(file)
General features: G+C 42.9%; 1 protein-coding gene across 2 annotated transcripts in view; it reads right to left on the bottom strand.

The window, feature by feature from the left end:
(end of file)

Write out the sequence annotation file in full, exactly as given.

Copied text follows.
General features: G+C 42.9%; 1 protein-coding gene across 2 annotated transcripts in view; it reads right to left on the bottom strand.

The window, feature by feature from the left end: